Published by EH.NET (March 2007)
James P. Huzel, The Popularization of Malthus in Early Nineteenth-Century England: Martineau, Cobbett and the Pauper Press. Aldershot, UK: Ashgate, 2006. xv + 266 pp. $100 (hardcover), ISBN: 0-7546-5427-3.
Reviewed for EH.NET by David M. Levy, Department of Economics, George Mason University and Sandra J. Peart, Department of Economics, Baldwin-Wallace College.
James Huzel characterizes his research reported in this marvelous book as a continuation of that found in two reevaluations of T. R. Malthus’s ideas, Donald Winch’s Poverty and Riches (1996) and Samuel Hollander’s The Economics of Thomas Robert Malthus (1997). While Winch locates Malthus’s arguments in the larger intellectual discussion and Hollander tackles of question of Malthus’s coherence as an economic theorist, Huzel explores the popular controversy over Malthus and that most malthusian act of legislation, the 1834 New Poor Law which conditioned poor relief with sumptuary controls.
Huzel argues that Malthus is the moving spirit in replacing the “moral economy” with the market economy. If the Old Poor Law, which conferred a right to public assistance in cases of distress, is the paradigm of the moral economy, then the New Poor Law is one of policy visualized as exchange (Levy and Peart, 2005). Huzel, conscious of the need to guard against interested misrepresentations, as well as some of Malthus’s self-inflicted infelicities ? is moral restraint possible? ? begins by providing an overview of Malthus’s thought and influence. He pays a good deal of attention to Malthus’s development over the editions of Population and Political Economy. The chapter titles suggest what each of them contains: Harriet Martineau: The Female Malthusian?; Cobbett against the Parson; The Radical Working Class Press against the Malthusian Crew. Pages 197-218 of the “Radical Working Class” chapter focus on the pro-contraceptive movement, in particular, Francis Place and John Stuart Mill.
Huzel’s book will help the reader shake off the bane of all careful Malthusian scholarship ? the interpretation that reads “natural selection” back into Malthus by taking choice out of the marriage decision (Peart and Levy 2005a; Levy and Peart, 2006). Huzel calls attention (pp. 212-13) to a revealing paragraph that Malthus added to the 1817 edition in which he considers how the system of equality proposed by Robert Owen would affect the age of marriage. In a system of equality, everyone’s children are supported by everyone else. When people realize, as they will, that this creates an unsupportable increase in population they will come to realize that the assignment of individual responsibility is preferable. We quote the entire paragraph:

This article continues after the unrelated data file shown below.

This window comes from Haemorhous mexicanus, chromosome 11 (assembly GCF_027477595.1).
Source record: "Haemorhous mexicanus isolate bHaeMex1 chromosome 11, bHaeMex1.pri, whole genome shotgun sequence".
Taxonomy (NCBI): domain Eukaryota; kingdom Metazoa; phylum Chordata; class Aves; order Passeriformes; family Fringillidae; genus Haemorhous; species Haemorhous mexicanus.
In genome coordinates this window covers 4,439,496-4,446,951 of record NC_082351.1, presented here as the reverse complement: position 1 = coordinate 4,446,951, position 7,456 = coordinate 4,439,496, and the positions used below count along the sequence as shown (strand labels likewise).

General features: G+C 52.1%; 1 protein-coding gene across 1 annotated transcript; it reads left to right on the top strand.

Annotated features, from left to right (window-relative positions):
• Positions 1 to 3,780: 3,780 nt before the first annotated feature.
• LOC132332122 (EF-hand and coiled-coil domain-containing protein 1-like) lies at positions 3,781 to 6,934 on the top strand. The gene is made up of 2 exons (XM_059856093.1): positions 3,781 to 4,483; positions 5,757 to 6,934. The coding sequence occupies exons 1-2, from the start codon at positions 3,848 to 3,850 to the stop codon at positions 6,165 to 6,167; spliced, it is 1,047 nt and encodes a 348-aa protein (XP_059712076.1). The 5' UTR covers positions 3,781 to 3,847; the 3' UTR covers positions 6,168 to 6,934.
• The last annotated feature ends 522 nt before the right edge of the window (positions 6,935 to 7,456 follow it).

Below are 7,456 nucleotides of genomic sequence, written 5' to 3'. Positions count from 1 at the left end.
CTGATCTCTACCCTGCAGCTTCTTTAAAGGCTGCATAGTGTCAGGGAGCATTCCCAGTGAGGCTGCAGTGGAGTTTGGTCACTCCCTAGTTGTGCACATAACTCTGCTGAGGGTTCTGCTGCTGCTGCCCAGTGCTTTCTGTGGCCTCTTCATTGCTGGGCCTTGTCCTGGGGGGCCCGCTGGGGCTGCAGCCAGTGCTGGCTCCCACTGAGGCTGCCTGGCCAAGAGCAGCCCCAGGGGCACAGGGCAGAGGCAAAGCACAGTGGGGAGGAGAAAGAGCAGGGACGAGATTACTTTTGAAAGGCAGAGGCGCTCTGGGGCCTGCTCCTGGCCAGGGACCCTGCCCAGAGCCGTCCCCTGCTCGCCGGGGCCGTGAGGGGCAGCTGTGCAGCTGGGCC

Let us suppose that in a system of equality, in spite of the best exertions to procure more food, the population is pressing hard against the limits of subsistence, and all are becoming very poor. It is evidently necessary under these circumstances, in order to prevent the society from starving, that the rate at which the population increases should be retarded. But who are the persons that are to exercise the restraint thus called for, and either to marry late or not at all? It does not seem to be a necessary consequence of a system of equality that all the human passions should be at once extinguished by it; but if not, those who might wish to marry would feel it hard that they should be among the number forced to restrain their inclinations. As all would be equal, and in similar circumstances, there would be no reason whatever why one individual should think himself obliged to practise the duty of restraint more than another. The thing however must be done, with any hope of avoiding universal misery; and in a state of equality, the necessary restraint could only be effected by some general law. But how is this law to be supported, and how are the violations of it to be punished? Is the man who marries early to be pointed at with the finger of scorn? is he to be whipped at the cart’s tail? is he to be confined for years in a prison? is he to have his children exposed? Are not all direct punishments for an offence of this kind shocking and unnatural to the last degree? And yet, if it be absolutely necessary, in order to prevent the most overwhelming wretchedness, that there should be some restraint on the tendency to early marriages, when the resources of the country are only sufficient to support a slow rate of increase, can the most fertile imagination conceive one at once so natural, so just, so consonant to the laws of God and to the best laws framed by the most enlightened men, as that each individual should be responsible for the maintenance of his own children; that is, that he should be subjected to the natural inconveniences and difficulties arising from the indulgence of his inclinations, and to no other whatever? (1826, III III ? 16 One of the nicest features of Huzel’s book is that he emphasizes the extraordinarily personal nature of the attacks on those who followed Malthus. For instance, Harriet Martineau’s contemporary critics made her out to be masculine (pp. 78-89). Huzel asks: why her and not Jane Marcet, a Malthusian of a decade earlier? His answer is that Martineau’s deep radicalism, her support of the New Poor Law, her anti-slavery, her anti-monopoly positions all threatened many dimensions of hierarchy. Three decades later, another opponent of hierarchy, John Stuart Mill (who plays a minor role in Huzel’s account) was shown in feminine attire by his opponents (Peart and Levy, 2007).